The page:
JASON: Spiritually, modification and body play has given me faith in myself again. After I gave up on organized religion I was deeply depressed — probably because I didn’t have anything to believe in and didn’t have faith in myself. Catholicism had let me down when I realized what it had done to other cultures, and straightedge had let me down due to ignorant assholes stigmatizing it. I’d let myself down and was failing school, and I felt like I was letting down my friends and family as well.
Body modification pulled me out of that shell and when I was emotionally level I did my first pulling. That opened my eyes to the natural energies of people — never before had I felt so at peace and completely moved at the same time. At that moment I realized that there is far more to the world than what I had ever been taught or really told about.
BRUCE: Twenty years ago I took a 30-day mountaineering course — complete outback, backpacking, with no contact with the outside in the Cascade mountain range. Two weeks into the course while crossing a boulder field I fell — my sternum hit a boulder and I was driven into the ground with an eighty pound pack on my back. I was hurt (but not as bad as I made it seem) and had to stay out for two days while the course went on — I gave up. I felt weak and like shit. My younger brother was a professional climber in the Himalayas and I had failed a backpacking course because I couldn’t handle the discomfort.
This tormented me for years, knowing I was weak and weak willed, knowing that I failed, and feeling like the only one who had failed. This hurt and I got therapy, but nothing helped. My self-esteem was obliterated.
That moment I said “take me up”, with the hooks in my back and my feet off the ground, and I swung back and forth, all thoughts of personal weakness were gone — my self-esteem has risen ten-fold since then. I feel worthwhile. I’m not a failure. I kicked motherfucking ass! I’m so glad my life doesn’t revolve around mind-altering substances — I’m so fucking happy I can’t stand it! If that’s not spiritual re-birth, I don’t know what is.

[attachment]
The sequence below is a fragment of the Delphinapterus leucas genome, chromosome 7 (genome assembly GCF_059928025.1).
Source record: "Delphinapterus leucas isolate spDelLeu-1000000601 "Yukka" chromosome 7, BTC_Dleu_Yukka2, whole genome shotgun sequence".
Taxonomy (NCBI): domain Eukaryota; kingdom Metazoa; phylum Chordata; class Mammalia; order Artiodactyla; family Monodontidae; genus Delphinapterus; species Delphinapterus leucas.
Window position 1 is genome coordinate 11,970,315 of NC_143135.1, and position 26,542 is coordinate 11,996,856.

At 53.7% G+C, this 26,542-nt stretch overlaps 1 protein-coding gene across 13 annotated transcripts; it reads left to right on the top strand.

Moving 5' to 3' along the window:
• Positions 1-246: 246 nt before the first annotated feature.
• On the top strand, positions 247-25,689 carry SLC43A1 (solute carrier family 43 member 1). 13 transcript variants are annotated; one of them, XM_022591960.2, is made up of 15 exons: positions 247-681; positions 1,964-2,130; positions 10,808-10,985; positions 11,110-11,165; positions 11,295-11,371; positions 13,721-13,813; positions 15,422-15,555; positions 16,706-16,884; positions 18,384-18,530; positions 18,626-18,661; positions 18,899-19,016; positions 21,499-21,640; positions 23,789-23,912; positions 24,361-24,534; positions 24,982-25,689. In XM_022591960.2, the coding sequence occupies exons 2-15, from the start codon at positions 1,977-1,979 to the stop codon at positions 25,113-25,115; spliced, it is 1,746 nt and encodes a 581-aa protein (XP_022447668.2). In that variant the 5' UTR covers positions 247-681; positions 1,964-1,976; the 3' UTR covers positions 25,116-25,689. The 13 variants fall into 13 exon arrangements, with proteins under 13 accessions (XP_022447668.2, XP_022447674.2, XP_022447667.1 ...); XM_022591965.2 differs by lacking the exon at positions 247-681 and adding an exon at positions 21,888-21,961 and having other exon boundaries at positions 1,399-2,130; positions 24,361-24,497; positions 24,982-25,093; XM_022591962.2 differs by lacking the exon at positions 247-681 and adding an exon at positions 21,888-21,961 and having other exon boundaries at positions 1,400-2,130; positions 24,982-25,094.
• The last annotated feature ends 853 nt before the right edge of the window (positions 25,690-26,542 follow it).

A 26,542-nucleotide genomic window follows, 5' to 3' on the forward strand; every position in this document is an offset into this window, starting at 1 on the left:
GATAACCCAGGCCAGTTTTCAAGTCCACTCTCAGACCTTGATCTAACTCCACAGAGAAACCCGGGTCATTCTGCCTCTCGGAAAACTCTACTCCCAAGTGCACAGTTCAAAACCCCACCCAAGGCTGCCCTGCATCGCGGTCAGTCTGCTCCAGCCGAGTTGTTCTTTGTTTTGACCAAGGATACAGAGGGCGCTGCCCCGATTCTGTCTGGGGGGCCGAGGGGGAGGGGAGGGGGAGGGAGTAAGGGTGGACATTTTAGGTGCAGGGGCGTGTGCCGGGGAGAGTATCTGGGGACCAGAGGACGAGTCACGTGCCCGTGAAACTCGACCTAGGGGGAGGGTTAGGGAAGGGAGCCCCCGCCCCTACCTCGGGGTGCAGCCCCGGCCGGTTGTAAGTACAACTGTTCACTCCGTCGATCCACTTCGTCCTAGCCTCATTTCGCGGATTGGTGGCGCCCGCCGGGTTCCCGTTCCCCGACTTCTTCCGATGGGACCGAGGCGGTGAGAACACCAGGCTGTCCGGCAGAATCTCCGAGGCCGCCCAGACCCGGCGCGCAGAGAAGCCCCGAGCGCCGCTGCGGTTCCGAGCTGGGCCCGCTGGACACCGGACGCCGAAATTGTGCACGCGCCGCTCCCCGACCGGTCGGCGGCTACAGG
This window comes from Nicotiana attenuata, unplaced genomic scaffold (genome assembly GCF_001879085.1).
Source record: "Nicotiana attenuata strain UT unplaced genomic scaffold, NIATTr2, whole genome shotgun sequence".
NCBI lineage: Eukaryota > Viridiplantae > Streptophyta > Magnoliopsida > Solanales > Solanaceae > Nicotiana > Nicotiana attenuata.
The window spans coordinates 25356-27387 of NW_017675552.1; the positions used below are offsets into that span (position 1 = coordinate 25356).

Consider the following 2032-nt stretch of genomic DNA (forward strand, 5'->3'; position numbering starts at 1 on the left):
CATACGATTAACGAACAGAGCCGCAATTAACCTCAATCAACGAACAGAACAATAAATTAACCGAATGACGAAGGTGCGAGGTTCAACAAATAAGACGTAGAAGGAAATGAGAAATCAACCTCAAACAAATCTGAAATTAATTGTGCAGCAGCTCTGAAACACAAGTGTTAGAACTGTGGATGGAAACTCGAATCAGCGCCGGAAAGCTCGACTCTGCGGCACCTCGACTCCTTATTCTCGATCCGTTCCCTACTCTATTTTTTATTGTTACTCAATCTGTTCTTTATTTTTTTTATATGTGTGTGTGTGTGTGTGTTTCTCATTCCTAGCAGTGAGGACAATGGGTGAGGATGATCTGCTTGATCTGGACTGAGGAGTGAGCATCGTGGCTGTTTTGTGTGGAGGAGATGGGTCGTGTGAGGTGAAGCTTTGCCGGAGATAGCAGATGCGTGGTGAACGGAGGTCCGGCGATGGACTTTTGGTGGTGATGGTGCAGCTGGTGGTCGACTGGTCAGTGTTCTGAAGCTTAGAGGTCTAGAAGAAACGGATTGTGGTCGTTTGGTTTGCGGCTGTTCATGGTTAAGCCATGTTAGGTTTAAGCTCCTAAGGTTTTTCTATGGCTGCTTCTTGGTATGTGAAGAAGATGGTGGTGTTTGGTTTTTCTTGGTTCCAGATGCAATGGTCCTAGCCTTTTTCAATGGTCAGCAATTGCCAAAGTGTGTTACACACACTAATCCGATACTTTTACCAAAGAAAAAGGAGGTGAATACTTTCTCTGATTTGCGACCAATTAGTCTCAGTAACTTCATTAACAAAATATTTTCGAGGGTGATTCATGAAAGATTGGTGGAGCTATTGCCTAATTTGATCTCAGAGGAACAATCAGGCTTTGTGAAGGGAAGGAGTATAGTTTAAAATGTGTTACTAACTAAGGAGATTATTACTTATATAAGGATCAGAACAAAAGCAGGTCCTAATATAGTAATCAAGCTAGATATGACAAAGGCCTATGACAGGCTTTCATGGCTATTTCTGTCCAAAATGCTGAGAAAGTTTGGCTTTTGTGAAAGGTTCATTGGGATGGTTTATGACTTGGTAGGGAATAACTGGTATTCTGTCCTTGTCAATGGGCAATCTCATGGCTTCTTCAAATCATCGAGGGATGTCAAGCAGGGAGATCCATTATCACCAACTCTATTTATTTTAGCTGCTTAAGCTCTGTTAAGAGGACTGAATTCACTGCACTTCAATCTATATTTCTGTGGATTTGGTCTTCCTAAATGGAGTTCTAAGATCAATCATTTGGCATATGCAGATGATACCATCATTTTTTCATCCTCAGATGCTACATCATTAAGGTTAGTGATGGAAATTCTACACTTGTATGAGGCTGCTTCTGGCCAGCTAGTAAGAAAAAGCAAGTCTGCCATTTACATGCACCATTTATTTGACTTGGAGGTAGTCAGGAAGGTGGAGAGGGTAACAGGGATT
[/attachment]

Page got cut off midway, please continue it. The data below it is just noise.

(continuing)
BRIAN: When I ready myself for a modification or suspension, I promise myself I will not back down until I get what I want or need from the experience. I get panic attacks pretty regularly and if I can prove to myself that I can overcome the pain, anxiety, and suffocation that comes from hanging from a single hook over my sternum, then I should be able to deal with a racing heartbeat and unexplainable fears that I know will be gone in five minutes so I can make it to work on the subway in the morning.
BME: And how has being straightedge changed the way that you perceive mind altering ritual play?
BRUCE: Without giving up the drugs and alcohol I would never have known or been aware enough to be involved in these things. Giving up the drugs and alcohol actually opened up something in my life that I now know I could not live without. I went from a used up worthless human being to someone who cares, is strong, and open to a daily world filled with life. I can’t even imagine how I lived with the blinders on for so many years.